Yet, when I looked at the parable this time something else called to me. I realized that this is about judgment but not ours, God’s judgment. The Son of Man will send his Angels to separate the weeds and the wheat. This means it’s not our job to tell people which ones they are. We are the ones being judged and no where does it say that we are to judge others. This is said to happen at the end of the age. The separation of wheat and weeds is a divine task for a divine time. When all of this cleared in my head I realize that this parable really tells us that God is not doing much about the weeds now. God is kind of resistant to make that judgment call now, he is waiting for the end of the age.

This kind of shocked me because I would have loved God to come down and divide and conquer now. It would make life great if there were only wheat left. We wouldn’t have genocides or holocausts any more. It would almost be a utopia. But nope, Jesus tells us that the wheat and the weeds are to grow up together. When it is time to harvest God will do the work God can only do. Until then, we have to learn to live with one another.

Evil is around us all the time. As I thought about that it lead me to the holocaust and the Rwandan genocide. I started to think about the horrible things that are happening as we speak in Darfur, that happened in Kosovo, on 9-11, in Myanmar, and everything else that seems so horrible. These events are so tragic and evil that we always tend to ask the question that the man asked Elie Wiesel, “Where is God?”

I thought of all the evil in the world and how really close it all becomes when you open you eyes and take in the world around you. There is no better illustration than the fact that Alycia, my loving wife, use to share a horse with Jeffery Dahmer’s step-mother. Now I have made all the jokes possible with that statement over the years don’t worry! If you are up-to-date with your serial killers, Dahmer grew up in Bath, Ohio and went to Revere High School (the same high school my brother-in-law attended). My wife and her mother lived in a house six blocks away from the Dahmer house (where they found bones of at least one body). As she grew up her mom and Dahmer’s step-mother became friends and they decided that they would share the ownership of a horse together.Jeffery Dahmer was charged with killing 17 men and boys. His killings were unusually gruesome. Dahmer was charged also with rape, necrophilia, and cannibalism. Many people when they think of evil, conger up images of Jeffery Dahmer. Yet the woman I fell in love with and her family are connected, although loosely, to his family. We are wheat living next to a massive weed.What does this tell us about God? Why does God allow such evil to exist in the world? Why does God let such awful things happen to innocent people? Why does God allow events like 9-11 happen, the holocaust, and the genocide in Rwanda and now Darfur?As N. T. Wright, the Bishop of Durham, states, “If we ask God to act on special occasions, do we really suppose that he could do that simply when we want him to, and then back off again for the rest of the time?” (Matthew for Everyone – Part One, p. 169) If God would stop evil when we wanted him to, then what is stopping him from taking me out? What stops him from passing judgment on me when I lie, speed, or covet? In God’s eye who’s the wheat and who’s the weeds?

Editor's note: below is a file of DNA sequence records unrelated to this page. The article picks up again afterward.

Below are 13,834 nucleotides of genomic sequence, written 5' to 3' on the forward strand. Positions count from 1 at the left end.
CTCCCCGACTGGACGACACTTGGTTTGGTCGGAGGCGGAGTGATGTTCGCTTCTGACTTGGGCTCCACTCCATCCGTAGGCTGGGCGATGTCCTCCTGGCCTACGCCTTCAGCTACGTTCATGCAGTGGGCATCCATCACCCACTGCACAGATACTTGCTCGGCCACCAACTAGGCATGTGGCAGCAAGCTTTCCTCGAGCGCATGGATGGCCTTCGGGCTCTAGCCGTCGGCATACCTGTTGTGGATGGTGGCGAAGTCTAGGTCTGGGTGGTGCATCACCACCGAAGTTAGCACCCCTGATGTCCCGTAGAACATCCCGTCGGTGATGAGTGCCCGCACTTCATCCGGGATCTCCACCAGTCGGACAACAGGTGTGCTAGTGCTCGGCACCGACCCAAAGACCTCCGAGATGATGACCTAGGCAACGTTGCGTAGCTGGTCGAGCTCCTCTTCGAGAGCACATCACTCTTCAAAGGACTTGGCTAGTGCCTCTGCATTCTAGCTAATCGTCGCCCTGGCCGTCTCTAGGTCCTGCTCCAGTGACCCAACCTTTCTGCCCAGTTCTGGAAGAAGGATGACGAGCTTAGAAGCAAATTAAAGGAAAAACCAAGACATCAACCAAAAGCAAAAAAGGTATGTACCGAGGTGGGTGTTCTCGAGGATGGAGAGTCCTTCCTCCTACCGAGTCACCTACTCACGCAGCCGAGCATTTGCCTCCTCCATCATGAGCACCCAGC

I guess the good news of this parable is that we should be thankful that when God sees us and does nothing. God knows the difference between wheat and weeds and waits until the end of days to do anything about it. I have lived during the time of a horrible genocide on the other side of the world. Right now, as we join together in this worship today, there has been an estimated 400,000 people killed because of ethnic cleansing in Darfur. I am connected, by only three people, to one of the worst serial killers that ever lived. Evil dwells all around us. What strikes me is that in the eyes of God I, due to my own sins, may be the same as the people who did all these things, a weed. Thank God judgment is yet to come.

And all God’s people said…Amen.


One thought on “Matthew 13:24-30, 36-43 – Sermon – Good with Evil

  1. wow. I watched “Hotel Rwanda” yesterday. I thought about going in this direction — but hesitated. I also have just re-read portions of Elie Wiesel’s books — I am glad he does not leave us with “Night” but goes onto “Dawn.”That scene for the movie haunts me as well — the cruelty of it. And the evil and cruelty of that year was echoed in Sarajevo — and it is echoes over the years over and over again — now in Darfur.Blessings on you as you stand and deliver.